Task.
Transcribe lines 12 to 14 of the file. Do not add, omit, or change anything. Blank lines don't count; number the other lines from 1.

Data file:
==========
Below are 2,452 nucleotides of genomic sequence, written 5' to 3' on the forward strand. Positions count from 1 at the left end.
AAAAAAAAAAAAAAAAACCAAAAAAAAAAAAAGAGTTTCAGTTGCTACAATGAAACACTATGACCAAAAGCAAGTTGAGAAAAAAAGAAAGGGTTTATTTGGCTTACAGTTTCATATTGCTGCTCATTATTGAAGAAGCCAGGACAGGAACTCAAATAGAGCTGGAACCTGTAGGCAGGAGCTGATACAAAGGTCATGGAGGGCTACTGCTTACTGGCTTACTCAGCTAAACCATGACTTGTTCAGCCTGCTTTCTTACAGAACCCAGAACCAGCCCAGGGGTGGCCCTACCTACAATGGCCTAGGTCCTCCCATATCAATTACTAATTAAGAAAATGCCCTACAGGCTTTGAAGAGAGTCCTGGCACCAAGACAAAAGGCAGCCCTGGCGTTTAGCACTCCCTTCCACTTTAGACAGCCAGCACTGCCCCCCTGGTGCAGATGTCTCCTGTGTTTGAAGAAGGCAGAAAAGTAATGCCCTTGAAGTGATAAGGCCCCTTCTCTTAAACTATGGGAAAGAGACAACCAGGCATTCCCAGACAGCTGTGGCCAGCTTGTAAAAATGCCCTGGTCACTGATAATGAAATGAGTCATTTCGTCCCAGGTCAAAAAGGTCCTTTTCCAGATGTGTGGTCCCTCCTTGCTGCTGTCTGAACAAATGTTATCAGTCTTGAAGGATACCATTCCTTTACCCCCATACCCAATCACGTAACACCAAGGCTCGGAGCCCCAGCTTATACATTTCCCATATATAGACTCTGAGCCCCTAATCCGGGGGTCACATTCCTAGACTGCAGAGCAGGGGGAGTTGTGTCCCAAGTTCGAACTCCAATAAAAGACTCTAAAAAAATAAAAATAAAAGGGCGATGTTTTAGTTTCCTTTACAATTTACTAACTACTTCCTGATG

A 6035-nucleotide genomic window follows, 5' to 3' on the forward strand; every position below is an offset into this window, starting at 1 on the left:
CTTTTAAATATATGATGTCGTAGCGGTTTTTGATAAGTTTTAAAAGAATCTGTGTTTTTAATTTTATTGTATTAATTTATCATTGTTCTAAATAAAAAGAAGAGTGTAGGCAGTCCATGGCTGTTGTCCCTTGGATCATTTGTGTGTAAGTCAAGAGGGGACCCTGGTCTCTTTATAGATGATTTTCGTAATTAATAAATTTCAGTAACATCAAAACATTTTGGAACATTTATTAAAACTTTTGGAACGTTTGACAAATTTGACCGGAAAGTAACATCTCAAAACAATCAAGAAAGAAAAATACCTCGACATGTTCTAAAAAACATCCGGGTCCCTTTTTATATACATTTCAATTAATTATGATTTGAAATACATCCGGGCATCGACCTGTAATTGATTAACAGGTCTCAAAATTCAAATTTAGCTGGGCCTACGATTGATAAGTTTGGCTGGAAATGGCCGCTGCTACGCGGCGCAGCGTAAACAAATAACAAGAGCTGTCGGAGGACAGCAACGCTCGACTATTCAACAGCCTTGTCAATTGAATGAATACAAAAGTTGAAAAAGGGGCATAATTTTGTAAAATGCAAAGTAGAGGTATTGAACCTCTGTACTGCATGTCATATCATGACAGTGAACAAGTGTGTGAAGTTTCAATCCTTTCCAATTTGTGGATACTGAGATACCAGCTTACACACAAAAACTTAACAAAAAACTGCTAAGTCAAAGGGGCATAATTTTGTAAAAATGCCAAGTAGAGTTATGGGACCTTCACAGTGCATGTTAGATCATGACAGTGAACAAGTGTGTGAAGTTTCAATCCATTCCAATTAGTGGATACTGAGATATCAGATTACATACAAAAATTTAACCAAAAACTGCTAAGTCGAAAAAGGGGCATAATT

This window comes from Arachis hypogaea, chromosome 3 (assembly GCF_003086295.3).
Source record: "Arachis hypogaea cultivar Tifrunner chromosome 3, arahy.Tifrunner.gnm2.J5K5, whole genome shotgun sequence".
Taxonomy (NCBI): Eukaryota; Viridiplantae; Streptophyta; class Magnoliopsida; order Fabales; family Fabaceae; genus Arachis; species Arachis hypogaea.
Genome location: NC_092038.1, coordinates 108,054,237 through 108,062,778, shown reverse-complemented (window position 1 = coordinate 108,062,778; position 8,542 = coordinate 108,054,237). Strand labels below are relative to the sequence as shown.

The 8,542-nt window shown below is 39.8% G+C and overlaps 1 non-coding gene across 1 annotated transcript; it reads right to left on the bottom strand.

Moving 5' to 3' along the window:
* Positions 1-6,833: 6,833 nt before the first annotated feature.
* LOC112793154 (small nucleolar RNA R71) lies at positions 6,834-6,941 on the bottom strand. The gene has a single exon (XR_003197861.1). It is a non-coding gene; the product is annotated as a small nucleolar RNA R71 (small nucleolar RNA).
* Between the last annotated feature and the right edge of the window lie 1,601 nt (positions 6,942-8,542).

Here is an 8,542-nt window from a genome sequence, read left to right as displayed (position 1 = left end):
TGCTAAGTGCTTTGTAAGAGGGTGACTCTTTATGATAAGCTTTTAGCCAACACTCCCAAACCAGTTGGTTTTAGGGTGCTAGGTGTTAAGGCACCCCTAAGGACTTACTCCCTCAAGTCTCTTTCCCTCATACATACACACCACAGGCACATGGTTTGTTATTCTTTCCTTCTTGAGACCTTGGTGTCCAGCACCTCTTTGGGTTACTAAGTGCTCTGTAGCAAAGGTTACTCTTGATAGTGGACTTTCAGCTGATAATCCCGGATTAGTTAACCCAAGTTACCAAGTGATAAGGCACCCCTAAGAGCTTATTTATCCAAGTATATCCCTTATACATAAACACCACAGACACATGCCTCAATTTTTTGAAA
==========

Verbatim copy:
* LOC112793154 (small nucleolar RNA R71) lies at positions 6,834-6,941 on the bottom strand. The gene has a single exon (XR_003197861.1). It is a non-coding gene; the product is annotated as a small nucleolar RNA R71 (small nucleolar RNA).
* Between the last annotated feature and the right edge of the window lie 1,601 nt (positions 6,942-8,542).

Here is an 8,542-nt window from a genome sequence, read left to right as displayed (position 1 = left end):